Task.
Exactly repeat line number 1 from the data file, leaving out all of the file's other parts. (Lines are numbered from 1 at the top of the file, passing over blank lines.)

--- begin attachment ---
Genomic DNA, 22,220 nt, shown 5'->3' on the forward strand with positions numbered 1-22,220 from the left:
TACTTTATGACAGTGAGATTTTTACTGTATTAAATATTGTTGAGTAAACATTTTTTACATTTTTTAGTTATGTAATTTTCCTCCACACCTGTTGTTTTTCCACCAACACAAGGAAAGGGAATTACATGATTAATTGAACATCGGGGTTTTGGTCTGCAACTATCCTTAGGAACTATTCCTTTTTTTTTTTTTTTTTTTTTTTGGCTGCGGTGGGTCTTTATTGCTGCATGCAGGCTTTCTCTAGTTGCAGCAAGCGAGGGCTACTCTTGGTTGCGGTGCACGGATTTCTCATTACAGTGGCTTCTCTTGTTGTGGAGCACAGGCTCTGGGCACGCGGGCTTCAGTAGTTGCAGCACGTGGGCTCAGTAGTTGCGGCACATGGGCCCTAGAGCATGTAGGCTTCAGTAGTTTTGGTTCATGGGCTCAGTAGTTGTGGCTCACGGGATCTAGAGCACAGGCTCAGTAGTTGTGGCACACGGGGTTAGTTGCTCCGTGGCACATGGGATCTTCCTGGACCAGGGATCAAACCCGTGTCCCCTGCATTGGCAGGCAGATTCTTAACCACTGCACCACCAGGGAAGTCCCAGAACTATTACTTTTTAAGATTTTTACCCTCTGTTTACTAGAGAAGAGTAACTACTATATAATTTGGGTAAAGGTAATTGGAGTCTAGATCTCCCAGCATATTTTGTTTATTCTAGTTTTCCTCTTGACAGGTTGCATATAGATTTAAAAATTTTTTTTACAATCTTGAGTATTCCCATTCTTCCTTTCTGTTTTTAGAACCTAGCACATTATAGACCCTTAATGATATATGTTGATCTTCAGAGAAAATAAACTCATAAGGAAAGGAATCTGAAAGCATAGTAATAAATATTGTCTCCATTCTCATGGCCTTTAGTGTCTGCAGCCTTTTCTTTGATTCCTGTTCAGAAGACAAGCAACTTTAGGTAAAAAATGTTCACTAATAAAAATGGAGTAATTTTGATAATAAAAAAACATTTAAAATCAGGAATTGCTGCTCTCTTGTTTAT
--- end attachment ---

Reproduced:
Genomic DNA, 22,220 nt, shown 5'->3' on the forward strand with positions numbered 1-22,220 from the left: